Colorado is moving to a newly expanded Phase 1B of its COVID-19 vaccine priority plan, but that doesn’t mean people in that group will be able to be vaccinated immediately.
The state will work with local public health agencies and employers to set up programs to vaccinate frontline workers, teachers, grocery employees and state government officials.
But the state has not said how and when people 70 and older will get the vaccine. So far, one county — Summit County — has announced plans to vaccine those 70 and older.
Colorado will move to the next priority group in its COVID-19 vaccine distribution plan Wednesday and will include more people — those 70 and older, teachers and state government officials — in this round of inoculations than originally planned, Gov. Jared Polis announced.
Phase 1A of the state’s plan called for vaccinating frontline health care workers with the closest contact to COVID-19 patients as well as residents and employees of nursing homes and other assisted living facilities.
The state is now moving to Phase 1B, Polis said, which originally only included health care workers with less direct contact with coronavirus patients, workers in home health/hospice and dental settings, and first responders.
Now added to Phase 1B: all people 70 and older; teachers, grocery store employees, postal workers and other frontline workers; essential officials in state government; and frontline journalists.
The state will work with local public health departments and employers about setting up programs to vaccinate frontline workers, teachers, grocery workers and state workers under Phase 1B.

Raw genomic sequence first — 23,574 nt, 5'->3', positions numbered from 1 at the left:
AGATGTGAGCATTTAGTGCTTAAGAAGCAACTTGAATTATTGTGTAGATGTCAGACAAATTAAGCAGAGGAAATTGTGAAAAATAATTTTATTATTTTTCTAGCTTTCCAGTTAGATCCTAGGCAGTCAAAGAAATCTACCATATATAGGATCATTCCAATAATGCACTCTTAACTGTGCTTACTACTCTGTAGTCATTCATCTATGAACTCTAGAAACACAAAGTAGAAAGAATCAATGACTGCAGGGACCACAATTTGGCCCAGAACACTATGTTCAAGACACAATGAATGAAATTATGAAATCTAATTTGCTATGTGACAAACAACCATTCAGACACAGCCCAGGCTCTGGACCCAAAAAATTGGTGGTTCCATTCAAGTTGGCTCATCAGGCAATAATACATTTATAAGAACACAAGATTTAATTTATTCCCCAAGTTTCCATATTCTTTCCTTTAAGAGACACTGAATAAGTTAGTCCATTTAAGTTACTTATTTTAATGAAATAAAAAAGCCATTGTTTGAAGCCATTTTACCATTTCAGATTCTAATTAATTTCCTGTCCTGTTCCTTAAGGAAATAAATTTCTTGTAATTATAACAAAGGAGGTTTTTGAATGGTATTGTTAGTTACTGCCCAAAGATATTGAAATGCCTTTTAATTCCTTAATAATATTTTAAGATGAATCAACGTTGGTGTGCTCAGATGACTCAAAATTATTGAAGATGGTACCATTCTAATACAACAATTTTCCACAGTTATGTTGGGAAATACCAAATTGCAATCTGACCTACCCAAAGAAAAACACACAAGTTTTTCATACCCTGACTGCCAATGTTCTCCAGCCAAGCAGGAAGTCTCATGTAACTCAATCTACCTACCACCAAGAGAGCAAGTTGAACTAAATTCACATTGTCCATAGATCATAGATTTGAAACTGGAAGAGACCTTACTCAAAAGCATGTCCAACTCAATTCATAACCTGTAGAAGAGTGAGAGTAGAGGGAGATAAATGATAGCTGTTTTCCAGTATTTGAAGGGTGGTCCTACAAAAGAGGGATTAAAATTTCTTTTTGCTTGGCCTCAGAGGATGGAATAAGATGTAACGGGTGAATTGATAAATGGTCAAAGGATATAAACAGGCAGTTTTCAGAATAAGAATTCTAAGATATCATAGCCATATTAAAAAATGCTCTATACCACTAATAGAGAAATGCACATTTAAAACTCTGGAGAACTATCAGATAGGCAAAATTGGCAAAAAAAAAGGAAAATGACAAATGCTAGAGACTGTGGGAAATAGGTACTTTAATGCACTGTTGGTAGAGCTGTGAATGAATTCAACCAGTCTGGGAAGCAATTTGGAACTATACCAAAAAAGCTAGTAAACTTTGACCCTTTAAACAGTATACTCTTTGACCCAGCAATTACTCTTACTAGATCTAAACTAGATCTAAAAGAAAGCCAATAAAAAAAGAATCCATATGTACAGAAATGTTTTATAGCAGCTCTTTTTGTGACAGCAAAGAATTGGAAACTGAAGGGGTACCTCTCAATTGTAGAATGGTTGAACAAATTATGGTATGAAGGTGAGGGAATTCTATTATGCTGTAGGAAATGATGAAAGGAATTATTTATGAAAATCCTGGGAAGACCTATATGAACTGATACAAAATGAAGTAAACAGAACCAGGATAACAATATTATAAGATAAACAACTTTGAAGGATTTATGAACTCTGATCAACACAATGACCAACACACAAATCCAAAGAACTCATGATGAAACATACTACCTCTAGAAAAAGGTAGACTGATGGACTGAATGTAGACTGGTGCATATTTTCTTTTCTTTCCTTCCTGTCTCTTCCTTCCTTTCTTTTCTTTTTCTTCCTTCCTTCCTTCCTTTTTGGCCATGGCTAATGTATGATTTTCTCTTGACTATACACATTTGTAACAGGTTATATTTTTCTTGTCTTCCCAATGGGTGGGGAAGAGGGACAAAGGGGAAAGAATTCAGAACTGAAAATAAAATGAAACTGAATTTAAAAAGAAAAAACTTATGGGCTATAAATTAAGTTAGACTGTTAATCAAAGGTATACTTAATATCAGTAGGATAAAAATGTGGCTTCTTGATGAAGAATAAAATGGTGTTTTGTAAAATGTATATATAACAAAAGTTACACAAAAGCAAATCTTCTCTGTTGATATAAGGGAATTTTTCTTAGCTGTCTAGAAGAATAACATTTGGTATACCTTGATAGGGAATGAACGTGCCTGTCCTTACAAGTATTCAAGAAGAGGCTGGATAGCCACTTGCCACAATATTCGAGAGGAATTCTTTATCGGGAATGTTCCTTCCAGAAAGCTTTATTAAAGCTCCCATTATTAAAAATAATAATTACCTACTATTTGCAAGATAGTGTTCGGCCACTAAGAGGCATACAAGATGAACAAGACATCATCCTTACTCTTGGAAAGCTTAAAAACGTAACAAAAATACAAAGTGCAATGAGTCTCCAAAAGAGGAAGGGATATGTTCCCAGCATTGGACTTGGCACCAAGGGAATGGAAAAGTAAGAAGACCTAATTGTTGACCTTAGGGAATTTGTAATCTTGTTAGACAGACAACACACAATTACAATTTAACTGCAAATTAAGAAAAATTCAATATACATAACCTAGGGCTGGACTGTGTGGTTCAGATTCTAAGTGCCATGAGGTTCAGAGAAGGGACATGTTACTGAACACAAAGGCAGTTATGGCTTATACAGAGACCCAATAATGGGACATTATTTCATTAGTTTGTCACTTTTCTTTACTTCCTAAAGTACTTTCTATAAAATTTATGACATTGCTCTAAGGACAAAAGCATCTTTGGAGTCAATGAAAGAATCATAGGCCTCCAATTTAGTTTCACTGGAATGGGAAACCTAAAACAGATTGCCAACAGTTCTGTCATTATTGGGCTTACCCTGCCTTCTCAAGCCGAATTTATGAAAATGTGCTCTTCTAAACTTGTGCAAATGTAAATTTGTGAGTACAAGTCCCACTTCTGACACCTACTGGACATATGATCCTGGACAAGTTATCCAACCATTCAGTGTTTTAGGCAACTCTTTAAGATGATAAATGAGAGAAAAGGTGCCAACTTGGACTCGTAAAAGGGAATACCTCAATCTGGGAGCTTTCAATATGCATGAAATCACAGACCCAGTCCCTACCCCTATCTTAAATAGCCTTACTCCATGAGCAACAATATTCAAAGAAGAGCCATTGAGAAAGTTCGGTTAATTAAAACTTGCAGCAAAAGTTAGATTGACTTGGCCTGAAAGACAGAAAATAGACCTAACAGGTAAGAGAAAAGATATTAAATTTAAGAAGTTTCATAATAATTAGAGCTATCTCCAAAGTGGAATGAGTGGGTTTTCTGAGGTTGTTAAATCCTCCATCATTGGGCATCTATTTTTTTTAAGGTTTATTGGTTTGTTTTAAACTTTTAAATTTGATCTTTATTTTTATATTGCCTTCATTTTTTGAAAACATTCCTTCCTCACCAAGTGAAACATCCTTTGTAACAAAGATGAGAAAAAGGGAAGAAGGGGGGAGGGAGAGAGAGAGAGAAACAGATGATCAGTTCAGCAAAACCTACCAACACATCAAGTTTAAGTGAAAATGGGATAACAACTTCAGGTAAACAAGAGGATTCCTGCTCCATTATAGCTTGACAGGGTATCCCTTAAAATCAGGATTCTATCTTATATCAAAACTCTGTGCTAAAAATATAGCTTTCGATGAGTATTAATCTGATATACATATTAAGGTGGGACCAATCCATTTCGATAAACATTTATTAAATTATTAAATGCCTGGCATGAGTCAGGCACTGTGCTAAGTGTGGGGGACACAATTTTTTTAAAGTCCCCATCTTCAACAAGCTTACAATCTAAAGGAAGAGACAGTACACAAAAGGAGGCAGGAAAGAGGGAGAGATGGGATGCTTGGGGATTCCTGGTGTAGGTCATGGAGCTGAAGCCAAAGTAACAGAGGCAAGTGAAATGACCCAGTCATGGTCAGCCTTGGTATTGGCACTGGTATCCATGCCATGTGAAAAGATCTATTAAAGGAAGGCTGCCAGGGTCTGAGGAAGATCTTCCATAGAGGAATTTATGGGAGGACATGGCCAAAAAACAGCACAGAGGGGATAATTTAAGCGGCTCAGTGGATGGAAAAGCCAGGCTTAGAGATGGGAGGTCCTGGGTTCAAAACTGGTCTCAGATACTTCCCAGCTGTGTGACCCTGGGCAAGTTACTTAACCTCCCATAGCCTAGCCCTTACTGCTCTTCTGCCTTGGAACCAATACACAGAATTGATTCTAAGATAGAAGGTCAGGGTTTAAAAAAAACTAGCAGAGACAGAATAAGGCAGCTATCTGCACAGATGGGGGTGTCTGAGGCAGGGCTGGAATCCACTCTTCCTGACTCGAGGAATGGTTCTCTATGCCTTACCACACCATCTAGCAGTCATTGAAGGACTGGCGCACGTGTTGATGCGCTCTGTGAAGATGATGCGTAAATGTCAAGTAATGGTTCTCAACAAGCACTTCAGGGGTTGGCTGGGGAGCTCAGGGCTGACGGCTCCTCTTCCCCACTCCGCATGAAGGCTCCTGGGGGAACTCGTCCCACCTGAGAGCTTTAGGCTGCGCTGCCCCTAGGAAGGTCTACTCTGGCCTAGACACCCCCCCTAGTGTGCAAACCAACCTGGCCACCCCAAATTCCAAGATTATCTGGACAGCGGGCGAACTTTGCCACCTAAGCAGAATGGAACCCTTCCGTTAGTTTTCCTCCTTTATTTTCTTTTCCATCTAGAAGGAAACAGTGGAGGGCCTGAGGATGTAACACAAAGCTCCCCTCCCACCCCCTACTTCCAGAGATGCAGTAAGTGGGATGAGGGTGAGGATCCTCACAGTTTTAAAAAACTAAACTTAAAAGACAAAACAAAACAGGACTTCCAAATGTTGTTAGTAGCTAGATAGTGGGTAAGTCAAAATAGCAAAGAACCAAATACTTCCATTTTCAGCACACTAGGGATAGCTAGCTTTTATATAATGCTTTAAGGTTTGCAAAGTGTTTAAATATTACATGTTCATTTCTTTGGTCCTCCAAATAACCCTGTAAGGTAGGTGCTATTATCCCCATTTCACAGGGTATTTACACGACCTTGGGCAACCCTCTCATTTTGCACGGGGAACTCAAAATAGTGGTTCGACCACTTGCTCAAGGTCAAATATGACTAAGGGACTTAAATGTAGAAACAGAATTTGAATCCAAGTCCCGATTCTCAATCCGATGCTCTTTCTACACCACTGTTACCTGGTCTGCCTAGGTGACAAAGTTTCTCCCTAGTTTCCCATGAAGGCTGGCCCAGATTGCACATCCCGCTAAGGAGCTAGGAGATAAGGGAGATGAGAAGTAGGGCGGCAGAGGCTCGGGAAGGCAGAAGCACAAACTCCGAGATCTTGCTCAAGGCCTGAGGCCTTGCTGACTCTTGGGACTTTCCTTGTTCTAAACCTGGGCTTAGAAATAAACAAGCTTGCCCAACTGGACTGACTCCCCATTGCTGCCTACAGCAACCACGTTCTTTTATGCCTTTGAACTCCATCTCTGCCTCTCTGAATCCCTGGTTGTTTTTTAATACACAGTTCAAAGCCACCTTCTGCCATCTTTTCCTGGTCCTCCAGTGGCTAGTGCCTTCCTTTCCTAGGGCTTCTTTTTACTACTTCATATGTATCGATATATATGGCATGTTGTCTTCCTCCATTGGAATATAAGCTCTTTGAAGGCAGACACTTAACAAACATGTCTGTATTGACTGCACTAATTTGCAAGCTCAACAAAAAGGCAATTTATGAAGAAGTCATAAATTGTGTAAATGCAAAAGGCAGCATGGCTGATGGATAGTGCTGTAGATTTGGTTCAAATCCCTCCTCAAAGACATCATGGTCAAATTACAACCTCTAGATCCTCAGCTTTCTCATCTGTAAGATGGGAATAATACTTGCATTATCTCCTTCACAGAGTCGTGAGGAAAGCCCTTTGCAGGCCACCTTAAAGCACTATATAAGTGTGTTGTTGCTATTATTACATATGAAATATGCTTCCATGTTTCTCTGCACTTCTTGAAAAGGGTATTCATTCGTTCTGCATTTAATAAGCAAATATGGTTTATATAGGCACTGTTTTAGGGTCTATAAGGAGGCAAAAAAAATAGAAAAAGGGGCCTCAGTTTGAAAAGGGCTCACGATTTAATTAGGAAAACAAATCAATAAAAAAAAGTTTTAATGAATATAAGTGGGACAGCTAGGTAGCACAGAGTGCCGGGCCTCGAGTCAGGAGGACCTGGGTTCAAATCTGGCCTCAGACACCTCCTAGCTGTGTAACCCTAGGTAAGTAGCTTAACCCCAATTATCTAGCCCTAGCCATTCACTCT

State officials have not yet said how people who are part of the general population, but 70 and older, will get the vaccine. It will partly depend on availability of the vaccine in their area and some hospitals are still working to make sure everyone in the first group receive their shots, Polis said.
Summit County already has announced plans to vaccinate people 70 and older through pharmacies at Safeway and City Market stores and at the local health department’s drive-up clinic.
Phase 2, expected to happen this spring, will include people 65 to 69; those aged 16 to 64 health conditions such as obesity, diabetes, chronic lung disease and significant heart disease, which put them at greater risk; other essential workers and local government officials; and adults who received a placebo during a COVID-19 vaccine trial.
By summer, the state is expected to move to Phase 3, which will include anyone 16 to 64 without high-risk conditions.
The change in vaccine distribution priorities comes as Colorado is the first state to confirm the highly contagious variant of coronavirus that has circulated through the United Kingdom is in the United States.
The new variant is believed to be more contagious than previous strains of the coronavirus, but it does not lead to more severe symptoms. The COVID-19 vaccines by Moderna and Pfizer are also believed to protect against the strain.
Public health and medical experts said Tuesday that because the variant — known as B.1.1.7 — was found in Elbert County, where a man in his 20s tested positive, it is likely it has been in the state for some time, just undetected. State officials have not yet said how widespread they believe it to be.
As the new variant is considered more contagious, there is a concern about it increasing transmission of the disease COVID-19 in the state. People are encouraged to keep washing their hands, wearing masks and only interact with members of their household, according to a news release from the governor’s office.
This content was originally published here.